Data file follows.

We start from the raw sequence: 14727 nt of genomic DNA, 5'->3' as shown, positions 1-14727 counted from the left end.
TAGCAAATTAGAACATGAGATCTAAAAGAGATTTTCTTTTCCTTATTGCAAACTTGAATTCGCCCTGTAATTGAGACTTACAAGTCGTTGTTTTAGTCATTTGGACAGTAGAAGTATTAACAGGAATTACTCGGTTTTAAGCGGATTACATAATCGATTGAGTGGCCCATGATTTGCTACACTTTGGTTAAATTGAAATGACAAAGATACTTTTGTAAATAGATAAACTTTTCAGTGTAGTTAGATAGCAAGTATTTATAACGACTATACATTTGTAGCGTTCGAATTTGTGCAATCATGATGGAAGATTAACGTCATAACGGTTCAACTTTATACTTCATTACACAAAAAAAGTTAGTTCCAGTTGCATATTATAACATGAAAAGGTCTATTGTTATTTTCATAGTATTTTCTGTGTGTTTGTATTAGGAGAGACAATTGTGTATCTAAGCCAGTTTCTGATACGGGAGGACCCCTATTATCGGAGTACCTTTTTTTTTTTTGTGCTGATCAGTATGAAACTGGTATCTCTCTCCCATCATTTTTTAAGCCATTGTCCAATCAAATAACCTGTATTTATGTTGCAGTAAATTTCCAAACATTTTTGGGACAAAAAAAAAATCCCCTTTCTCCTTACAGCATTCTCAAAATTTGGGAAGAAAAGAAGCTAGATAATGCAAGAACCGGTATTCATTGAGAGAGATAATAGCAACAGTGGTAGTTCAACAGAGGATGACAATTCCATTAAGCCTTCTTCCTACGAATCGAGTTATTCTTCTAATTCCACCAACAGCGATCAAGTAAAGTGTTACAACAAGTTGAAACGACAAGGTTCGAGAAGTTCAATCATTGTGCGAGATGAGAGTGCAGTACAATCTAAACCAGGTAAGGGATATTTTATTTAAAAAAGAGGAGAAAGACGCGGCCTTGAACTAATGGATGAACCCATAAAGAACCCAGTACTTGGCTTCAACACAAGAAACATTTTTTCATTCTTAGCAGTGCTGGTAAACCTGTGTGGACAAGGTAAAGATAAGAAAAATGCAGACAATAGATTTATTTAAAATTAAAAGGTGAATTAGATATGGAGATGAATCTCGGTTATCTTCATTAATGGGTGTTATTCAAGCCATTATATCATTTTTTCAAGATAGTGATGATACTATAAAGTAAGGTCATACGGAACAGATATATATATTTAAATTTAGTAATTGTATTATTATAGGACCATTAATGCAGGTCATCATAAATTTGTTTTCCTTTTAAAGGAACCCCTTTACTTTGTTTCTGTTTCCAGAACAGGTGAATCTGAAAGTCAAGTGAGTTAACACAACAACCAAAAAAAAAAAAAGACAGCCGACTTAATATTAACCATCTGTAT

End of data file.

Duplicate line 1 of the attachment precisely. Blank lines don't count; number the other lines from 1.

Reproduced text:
We start from the raw sequence: 14727 nt of genomic DNA, 5'->3' as shown, positions 1-14727 counted from the left end.